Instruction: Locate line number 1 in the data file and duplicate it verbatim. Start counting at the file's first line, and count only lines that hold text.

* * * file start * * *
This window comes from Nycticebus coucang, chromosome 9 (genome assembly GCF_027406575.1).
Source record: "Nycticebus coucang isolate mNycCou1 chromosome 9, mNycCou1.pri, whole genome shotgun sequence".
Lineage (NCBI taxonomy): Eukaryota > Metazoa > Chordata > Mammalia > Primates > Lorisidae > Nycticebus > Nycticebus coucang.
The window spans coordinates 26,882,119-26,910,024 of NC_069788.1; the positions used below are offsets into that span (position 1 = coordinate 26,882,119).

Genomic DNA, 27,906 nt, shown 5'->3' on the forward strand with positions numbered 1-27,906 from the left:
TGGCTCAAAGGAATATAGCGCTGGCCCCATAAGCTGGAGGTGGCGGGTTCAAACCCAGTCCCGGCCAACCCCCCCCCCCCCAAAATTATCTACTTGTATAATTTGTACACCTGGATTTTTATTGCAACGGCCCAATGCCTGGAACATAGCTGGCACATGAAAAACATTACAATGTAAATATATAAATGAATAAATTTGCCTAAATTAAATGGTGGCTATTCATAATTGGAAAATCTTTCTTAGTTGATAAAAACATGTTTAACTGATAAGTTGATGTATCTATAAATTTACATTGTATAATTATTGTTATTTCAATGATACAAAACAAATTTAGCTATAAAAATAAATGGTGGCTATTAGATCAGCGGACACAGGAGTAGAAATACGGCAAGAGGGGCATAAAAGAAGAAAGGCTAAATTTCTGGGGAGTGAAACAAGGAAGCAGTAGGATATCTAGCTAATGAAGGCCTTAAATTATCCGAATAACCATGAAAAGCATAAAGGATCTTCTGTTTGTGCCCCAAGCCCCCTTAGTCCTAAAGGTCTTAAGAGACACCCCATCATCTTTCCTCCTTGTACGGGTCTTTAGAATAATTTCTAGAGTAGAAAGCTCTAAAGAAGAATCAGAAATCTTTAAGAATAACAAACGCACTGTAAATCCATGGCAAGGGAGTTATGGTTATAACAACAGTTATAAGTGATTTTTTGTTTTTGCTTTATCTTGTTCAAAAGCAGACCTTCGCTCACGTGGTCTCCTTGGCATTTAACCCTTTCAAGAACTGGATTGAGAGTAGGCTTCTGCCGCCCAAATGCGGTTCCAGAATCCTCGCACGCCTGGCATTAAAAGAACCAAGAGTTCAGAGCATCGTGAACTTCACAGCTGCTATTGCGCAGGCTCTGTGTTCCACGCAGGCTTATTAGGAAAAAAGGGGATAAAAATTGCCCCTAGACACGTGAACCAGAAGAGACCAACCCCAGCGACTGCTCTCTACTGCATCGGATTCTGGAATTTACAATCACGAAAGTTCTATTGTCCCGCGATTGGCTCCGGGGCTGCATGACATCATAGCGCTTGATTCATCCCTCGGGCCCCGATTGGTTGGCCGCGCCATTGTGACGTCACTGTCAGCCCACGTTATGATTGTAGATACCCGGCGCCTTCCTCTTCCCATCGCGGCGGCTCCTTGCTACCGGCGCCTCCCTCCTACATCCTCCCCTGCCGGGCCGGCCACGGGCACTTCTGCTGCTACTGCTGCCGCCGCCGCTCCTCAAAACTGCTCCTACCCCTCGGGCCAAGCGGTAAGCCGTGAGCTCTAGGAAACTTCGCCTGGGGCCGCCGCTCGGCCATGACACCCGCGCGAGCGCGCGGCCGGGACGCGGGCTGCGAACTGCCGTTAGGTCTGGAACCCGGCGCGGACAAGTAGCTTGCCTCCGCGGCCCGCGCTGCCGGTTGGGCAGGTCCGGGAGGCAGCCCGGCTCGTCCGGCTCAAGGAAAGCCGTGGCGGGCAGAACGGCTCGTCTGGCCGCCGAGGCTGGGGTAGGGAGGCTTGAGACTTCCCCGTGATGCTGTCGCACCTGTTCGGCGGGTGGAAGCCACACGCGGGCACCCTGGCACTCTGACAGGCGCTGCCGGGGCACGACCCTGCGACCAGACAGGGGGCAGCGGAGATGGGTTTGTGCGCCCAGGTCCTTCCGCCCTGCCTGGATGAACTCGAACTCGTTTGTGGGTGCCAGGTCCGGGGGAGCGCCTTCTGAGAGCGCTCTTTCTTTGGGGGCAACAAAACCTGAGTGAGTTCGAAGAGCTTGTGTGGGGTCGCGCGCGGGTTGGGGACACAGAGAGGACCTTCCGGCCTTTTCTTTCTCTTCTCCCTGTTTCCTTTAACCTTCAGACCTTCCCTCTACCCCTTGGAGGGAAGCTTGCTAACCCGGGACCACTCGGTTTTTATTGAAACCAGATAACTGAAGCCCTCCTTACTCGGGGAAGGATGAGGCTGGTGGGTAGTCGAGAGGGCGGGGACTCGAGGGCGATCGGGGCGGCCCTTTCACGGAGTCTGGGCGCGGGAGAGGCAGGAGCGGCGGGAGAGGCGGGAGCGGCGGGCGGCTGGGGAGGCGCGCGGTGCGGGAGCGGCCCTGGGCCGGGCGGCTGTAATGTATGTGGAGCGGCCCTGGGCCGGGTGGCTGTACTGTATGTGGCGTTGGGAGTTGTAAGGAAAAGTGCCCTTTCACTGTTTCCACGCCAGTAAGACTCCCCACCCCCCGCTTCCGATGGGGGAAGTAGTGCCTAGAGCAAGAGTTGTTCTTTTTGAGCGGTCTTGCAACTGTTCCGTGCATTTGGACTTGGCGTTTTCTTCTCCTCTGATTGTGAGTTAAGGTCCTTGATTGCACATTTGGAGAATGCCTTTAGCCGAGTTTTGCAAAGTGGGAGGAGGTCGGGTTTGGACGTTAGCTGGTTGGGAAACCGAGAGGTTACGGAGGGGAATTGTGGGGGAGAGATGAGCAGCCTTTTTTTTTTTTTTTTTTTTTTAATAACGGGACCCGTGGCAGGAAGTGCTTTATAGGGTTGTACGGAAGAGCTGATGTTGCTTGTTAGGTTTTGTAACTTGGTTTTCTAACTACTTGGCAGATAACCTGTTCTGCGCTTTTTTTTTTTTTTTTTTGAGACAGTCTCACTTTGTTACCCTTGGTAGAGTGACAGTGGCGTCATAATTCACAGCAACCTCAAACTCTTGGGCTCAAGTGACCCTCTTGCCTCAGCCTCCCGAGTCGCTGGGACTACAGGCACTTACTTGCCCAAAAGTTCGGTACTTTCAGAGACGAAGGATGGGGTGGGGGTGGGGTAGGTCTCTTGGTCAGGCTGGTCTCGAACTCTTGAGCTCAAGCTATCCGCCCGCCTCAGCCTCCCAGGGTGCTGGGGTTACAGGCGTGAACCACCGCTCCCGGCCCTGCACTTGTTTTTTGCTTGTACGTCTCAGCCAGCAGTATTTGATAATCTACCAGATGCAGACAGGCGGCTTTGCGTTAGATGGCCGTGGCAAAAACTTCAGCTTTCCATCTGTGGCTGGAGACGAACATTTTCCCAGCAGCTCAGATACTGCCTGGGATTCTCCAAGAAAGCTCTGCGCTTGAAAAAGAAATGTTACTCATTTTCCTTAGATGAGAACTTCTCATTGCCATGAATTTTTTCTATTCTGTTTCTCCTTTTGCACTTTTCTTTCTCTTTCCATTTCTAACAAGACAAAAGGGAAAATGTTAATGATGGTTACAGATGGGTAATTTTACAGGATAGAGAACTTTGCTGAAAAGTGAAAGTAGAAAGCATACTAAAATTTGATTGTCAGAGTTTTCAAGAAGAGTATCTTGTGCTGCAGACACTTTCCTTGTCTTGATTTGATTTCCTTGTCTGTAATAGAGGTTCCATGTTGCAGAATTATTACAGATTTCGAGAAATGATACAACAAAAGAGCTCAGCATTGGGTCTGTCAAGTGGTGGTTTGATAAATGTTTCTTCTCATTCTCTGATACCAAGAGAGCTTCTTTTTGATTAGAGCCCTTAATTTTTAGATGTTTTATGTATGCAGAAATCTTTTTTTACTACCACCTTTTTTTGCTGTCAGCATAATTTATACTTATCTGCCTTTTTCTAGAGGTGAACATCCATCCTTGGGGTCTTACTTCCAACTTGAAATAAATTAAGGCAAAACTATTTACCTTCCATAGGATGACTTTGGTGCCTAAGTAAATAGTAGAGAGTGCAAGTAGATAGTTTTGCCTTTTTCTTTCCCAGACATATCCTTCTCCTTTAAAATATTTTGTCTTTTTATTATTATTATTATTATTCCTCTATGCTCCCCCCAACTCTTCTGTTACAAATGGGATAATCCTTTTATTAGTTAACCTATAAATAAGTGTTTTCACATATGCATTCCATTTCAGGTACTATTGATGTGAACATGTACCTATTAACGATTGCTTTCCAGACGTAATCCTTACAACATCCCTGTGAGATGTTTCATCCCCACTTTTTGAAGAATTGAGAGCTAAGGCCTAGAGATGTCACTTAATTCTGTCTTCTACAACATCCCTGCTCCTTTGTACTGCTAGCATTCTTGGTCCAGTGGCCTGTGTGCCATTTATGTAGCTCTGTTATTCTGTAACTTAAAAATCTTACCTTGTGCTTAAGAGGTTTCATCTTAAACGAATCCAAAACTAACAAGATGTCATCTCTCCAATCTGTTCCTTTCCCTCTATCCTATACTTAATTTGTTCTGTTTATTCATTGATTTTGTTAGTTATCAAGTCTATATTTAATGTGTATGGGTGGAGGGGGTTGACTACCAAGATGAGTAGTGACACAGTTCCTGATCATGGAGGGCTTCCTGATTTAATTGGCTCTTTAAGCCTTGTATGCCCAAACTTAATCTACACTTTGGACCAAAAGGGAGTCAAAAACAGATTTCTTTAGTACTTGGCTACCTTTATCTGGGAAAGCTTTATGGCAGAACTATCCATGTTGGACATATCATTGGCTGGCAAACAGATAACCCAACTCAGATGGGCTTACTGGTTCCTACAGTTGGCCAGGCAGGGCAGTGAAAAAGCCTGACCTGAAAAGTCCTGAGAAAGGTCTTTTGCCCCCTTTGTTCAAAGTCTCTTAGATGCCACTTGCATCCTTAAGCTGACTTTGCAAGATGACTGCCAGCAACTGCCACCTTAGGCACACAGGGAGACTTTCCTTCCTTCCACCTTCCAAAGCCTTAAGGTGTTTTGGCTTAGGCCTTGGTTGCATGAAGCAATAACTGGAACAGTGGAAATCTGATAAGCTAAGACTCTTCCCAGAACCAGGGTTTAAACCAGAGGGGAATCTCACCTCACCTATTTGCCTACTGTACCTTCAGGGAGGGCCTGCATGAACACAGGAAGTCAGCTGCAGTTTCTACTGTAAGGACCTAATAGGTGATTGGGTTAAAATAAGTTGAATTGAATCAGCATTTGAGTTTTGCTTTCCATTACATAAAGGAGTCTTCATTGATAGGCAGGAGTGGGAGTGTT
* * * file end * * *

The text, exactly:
This window comes from Nycticebus coucang, chromosome 9 (genome assembly GCF_027406575.1).